As an expat considering a move to Costa Rica, it’s essential to be aware of the legal considerations for Costa Rica residency, including abiding by Costa Rica immigration laws and understanding the specific requirements tied to temporary and permanent residency programs. Here are some of the critical legal aspects to consider when applying for Costa Rican residency:

  1. Minimum stay requirements
  2. Immigration application documentation
  3. Work restrictions
  4. Ownership and transfer of properties

Each residency option has different requirements concerning time spent in Costa Rica, as detailed in the table below:

Residency Program Minimum Annual Stay Requirement
Pensionado Program (Retirees) At least 4 months per year (cumulative)
Inversionista Program (Investors) At least 1 day per year
Rentista Program At least 4 months per year (cumulative)
Permanent Residency 18 months within a 24-month period

To comply with Costa Rica immigration laws, applicants must submit specific documents, including birth certificates, police clearance certificates, and proof of income, translated into Spanish and authenticated by appropriate authorities. Legal representation is advisable to ensure that all documentation is accurate, comprehensive, and compliant with the Costa Rican immigration system.

Work restrictions may apply to temporary residents. Generally, temporary residents cannot work as employees but are allowed to own businesses and receive dividends. Permanent residents can work and be self-employed without restriction.

It’s essential to understand the laws governing property ownership and transfer in Costa Rica, particularly for those applying through the Inversionista program. Expats who invest in Costa Rican property should consult with a lawyer and be familiar with procedures for transferring property, leasing arrangements, and inheritance laws.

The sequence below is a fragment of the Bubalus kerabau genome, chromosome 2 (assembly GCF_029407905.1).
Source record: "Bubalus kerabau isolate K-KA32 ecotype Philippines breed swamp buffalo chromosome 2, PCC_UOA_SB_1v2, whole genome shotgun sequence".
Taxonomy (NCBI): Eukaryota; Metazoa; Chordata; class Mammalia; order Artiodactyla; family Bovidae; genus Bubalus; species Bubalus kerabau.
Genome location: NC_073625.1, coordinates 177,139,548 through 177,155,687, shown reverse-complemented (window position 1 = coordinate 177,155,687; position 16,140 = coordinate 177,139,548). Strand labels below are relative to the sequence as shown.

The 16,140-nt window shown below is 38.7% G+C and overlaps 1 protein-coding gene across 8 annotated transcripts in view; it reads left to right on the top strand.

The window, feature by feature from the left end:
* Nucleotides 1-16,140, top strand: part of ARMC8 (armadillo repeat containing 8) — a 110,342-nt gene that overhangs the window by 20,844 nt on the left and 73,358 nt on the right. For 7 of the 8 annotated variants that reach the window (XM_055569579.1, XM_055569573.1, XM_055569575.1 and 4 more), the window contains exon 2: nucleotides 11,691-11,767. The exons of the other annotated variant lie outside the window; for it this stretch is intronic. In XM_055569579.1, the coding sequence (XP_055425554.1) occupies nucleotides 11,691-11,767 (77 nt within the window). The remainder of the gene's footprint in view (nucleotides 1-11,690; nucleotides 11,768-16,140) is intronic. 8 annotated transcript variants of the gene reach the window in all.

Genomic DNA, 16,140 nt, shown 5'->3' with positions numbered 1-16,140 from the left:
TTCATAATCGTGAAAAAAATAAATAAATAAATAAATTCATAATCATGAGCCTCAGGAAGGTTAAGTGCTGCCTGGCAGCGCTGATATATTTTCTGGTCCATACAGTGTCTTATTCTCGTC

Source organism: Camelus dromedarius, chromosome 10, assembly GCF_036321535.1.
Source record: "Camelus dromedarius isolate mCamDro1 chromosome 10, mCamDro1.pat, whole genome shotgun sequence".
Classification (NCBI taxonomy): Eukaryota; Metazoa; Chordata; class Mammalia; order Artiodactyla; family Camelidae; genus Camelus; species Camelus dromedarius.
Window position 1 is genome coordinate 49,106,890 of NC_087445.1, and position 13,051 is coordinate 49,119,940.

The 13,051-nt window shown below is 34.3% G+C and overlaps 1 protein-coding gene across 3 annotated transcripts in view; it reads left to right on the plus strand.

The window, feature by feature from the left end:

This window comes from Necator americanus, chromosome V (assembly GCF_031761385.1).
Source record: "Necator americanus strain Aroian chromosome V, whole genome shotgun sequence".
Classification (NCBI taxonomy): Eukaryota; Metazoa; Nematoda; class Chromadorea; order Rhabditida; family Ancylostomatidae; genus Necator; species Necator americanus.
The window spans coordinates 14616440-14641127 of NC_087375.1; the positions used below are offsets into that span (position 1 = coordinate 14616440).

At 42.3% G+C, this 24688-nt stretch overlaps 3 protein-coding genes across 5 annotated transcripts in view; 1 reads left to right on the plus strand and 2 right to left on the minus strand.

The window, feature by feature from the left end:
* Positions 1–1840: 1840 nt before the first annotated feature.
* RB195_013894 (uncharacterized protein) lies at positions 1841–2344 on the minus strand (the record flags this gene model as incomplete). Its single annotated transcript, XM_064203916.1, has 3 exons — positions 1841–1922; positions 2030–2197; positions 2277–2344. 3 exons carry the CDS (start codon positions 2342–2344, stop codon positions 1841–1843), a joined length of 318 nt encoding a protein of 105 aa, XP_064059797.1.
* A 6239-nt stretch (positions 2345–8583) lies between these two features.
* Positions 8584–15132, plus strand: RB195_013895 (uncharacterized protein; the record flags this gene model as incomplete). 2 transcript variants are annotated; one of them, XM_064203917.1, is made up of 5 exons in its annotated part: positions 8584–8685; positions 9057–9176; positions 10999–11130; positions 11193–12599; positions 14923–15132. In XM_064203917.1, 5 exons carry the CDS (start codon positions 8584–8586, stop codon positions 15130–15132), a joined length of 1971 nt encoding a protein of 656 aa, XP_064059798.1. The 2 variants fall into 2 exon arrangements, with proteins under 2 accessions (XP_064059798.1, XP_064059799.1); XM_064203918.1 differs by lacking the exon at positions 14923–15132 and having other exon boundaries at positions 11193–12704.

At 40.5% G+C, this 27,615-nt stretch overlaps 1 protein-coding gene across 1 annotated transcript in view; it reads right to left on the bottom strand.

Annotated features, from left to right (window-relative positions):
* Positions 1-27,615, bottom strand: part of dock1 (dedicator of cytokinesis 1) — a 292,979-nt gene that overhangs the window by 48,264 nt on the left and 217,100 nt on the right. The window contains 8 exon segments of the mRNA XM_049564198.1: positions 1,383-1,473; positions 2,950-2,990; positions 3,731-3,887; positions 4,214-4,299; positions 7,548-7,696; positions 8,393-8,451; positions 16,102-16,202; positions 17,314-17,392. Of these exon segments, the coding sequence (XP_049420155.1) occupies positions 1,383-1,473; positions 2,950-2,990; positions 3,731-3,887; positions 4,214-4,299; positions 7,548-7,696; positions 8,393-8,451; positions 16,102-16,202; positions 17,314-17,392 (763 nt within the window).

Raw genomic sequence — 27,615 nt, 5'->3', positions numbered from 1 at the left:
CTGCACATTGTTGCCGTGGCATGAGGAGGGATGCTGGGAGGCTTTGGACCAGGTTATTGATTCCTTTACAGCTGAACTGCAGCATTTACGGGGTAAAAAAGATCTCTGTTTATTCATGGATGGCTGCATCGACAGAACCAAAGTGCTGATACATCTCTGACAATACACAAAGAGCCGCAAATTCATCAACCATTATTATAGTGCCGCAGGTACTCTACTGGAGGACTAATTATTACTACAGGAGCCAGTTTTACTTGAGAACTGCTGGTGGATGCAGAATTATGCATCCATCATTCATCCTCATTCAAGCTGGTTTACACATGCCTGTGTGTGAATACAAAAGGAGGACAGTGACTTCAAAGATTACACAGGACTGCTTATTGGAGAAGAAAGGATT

Maintaining legal status in Costa Rica is critical for residency retention, and understanding immigration laws and legal considerations will help ensure a smooth and successful application process.

Financial Considerations: Costa Rica Residency Fees and Cost of Living

When pursuing residency in Costa Rica, it’s essential to take into account not only the application fees and real estate taxes but also the overall cost of living. Thankfully, Costa Rica offers a high quality of life with affordable healthcare and living expenses compared to many Western countries.

Costa Rica Residency Fees

Applying for residency in Costa Rica involves several fees, which vary across different residency options. Some of the common fees include:

  1. Application processing fee – $250
  2. Temporary residency fee – $100
  3. Permanent residency fee – $200
  4. Additionally, there are fees associated with translating and legalizing documents.

Cost of Living in Costa Rica